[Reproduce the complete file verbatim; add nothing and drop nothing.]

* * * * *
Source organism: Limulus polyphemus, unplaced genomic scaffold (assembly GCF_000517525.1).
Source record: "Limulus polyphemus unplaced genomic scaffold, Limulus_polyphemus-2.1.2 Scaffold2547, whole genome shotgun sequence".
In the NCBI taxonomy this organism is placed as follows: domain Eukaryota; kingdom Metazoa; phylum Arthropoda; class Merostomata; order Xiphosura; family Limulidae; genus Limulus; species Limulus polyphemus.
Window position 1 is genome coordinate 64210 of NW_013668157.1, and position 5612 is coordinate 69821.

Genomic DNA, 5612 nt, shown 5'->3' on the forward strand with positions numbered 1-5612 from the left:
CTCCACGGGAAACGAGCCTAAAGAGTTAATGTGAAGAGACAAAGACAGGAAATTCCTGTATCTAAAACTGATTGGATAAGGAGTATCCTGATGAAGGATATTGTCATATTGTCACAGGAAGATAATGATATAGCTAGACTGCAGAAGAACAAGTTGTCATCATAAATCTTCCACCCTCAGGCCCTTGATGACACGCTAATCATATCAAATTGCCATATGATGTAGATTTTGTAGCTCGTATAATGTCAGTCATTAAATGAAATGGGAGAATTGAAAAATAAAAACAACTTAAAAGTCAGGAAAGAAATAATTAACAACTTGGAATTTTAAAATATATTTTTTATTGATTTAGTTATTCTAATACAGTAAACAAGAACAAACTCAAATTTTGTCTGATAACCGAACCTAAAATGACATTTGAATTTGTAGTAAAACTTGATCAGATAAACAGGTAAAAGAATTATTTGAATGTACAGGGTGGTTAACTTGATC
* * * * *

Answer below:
Source organism: Limulus polyphemus, unplaced genomic scaffold (assembly GCF_000517525.1).
Source record: "Limulus polyphemus unplaced genomic scaffold, Limulus_polyphemus-2.1.2 Scaffold2547, whole genome shotgun sequence".
In the NCBI taxonomy this organism is placed as follows: domain Eukaryota; kingdom Metazoa; phylum Arthropoda; class Merostomata; order Xiphosura; family Limulidae; genus Limulus; species Limulus polyphemus.
Window position 1 is genome coordinate 64210 of NW_013668157.1, and position 5612 is coordinate 69821.

Genomic DNA, 5612 nt, shown 5'->3' on the forward strand with positions numbered 1-5612 from the left:
CTCCACGGGAAACGAGCCTAAAGAGTTAATGTGAAGAGACAAAGACAGGAAATTCCTGTATCTAAAACTGATTGGATAAGGAGTATCCTGATGAAGGATATTGTCATATTGTCACAGGAAGATAATGATATAGCTAGACTGCAGAAGAACAAGTTGTCATCATAAATCTTCCACCCTCAGGCCCTTGATGACACGCTAATCATATCAAATTGCCATATGATGTAGATTTTGTAGCTCGTATAATGTCAGTCATTAAATGAAATGGGAGAATTGAAAAATAAAAACAACTTAAAAGTCAGGAAAGAAATAATTAACAACTTGGAATTTTAAAATATATTTTTTATTGATTTAGTTATTCTAATACAGTAAACAAGAACAAACTCAAATTTTGTCTGATAACCGAACCTAAAATGACATTTGAATTTGTAGTAAAACTTGATCAGATAAACAGGTAAAAGAATTATTTGAATGTACAGGGTGGTTAACTTGATC